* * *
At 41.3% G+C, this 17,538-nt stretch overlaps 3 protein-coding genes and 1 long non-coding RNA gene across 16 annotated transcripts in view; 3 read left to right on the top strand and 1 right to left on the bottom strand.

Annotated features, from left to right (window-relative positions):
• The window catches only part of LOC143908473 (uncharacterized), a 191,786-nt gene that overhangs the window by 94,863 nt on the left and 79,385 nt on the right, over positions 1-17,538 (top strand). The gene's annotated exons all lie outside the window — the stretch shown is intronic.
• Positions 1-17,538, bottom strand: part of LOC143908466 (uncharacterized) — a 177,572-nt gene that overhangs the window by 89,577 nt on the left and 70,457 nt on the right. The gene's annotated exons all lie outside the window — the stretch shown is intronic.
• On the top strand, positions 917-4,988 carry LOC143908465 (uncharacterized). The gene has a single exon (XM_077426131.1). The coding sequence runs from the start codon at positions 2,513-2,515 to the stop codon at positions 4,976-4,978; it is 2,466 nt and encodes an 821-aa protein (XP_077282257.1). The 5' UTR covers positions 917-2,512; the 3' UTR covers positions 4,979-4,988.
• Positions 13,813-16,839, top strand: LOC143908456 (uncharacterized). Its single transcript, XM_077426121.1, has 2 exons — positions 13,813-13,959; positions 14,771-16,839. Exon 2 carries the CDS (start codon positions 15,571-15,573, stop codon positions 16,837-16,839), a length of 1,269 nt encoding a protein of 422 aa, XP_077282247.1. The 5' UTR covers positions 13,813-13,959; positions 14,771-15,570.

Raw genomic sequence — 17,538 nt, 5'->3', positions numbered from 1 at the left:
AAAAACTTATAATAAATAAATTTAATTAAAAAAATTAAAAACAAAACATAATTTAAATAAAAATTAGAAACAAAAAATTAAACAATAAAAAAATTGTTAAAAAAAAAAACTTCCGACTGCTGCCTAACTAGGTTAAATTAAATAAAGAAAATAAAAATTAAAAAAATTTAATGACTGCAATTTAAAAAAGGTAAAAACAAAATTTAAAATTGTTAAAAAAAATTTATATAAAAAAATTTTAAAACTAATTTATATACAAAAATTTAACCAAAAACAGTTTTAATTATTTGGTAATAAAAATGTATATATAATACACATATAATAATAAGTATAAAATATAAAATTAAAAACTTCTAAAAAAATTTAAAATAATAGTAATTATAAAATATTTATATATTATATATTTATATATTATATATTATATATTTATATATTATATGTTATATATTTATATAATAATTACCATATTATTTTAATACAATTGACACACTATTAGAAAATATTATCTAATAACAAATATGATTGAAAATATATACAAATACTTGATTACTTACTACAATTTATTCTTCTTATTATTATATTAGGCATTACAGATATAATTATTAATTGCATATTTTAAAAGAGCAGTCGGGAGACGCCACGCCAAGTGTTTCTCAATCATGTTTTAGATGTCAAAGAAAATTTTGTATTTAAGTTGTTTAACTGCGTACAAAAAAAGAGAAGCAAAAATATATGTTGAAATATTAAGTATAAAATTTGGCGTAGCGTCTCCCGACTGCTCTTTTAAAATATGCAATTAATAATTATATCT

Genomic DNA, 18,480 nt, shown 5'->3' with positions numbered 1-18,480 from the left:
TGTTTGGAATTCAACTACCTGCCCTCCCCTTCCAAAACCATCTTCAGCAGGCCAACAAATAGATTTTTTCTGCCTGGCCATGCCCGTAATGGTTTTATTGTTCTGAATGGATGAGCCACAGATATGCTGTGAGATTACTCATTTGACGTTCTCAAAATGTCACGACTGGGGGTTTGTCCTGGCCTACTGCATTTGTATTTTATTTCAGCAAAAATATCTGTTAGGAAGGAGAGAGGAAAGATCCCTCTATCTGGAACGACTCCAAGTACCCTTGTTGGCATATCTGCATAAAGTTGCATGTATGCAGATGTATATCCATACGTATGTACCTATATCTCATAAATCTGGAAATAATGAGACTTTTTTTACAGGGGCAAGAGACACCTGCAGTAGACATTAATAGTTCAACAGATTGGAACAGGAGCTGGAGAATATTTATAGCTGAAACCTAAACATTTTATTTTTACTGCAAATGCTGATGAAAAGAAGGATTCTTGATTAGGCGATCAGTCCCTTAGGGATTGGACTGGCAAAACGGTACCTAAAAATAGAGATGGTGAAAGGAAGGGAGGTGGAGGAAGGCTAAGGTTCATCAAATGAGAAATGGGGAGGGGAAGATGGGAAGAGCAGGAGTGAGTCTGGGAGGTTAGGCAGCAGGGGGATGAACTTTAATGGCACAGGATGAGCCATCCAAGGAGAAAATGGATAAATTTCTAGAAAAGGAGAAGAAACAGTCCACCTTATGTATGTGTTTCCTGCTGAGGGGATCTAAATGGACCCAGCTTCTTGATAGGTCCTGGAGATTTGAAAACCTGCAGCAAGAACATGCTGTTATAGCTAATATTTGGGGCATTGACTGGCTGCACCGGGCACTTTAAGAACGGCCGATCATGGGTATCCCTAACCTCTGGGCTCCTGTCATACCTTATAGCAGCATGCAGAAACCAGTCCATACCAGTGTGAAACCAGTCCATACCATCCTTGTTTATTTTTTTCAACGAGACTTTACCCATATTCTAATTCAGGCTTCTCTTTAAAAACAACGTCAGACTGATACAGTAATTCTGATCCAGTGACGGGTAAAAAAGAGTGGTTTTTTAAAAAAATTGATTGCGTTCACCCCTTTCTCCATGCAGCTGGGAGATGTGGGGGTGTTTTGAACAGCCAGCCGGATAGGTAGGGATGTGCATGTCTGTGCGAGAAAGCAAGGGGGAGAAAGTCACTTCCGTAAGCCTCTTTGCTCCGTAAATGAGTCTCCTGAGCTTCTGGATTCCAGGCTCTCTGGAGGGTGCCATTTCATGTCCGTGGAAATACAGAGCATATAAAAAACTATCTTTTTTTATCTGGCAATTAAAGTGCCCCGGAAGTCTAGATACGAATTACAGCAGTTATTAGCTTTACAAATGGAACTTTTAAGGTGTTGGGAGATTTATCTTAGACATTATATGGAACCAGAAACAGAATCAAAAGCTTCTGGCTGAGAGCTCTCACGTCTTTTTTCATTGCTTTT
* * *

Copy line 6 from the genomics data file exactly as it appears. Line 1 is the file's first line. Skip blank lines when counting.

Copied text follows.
• Positions 13,813-16,839, top strand: LOC143908456 (uncharacterized). Its single transcript, XM_077426121.1, has 2 exons — positions 13,813-13,959; positions 14,771-16,839. Exon 2 carries the CDS (start codon positions 15,571-15,573, stop codon positions 16,837-16,839), a length of 1,269 nt encoding a protein of 422 aa, XP_077282247.1. The 5' UTR covers positions 13,813-13,959; positions 14,771-15,570.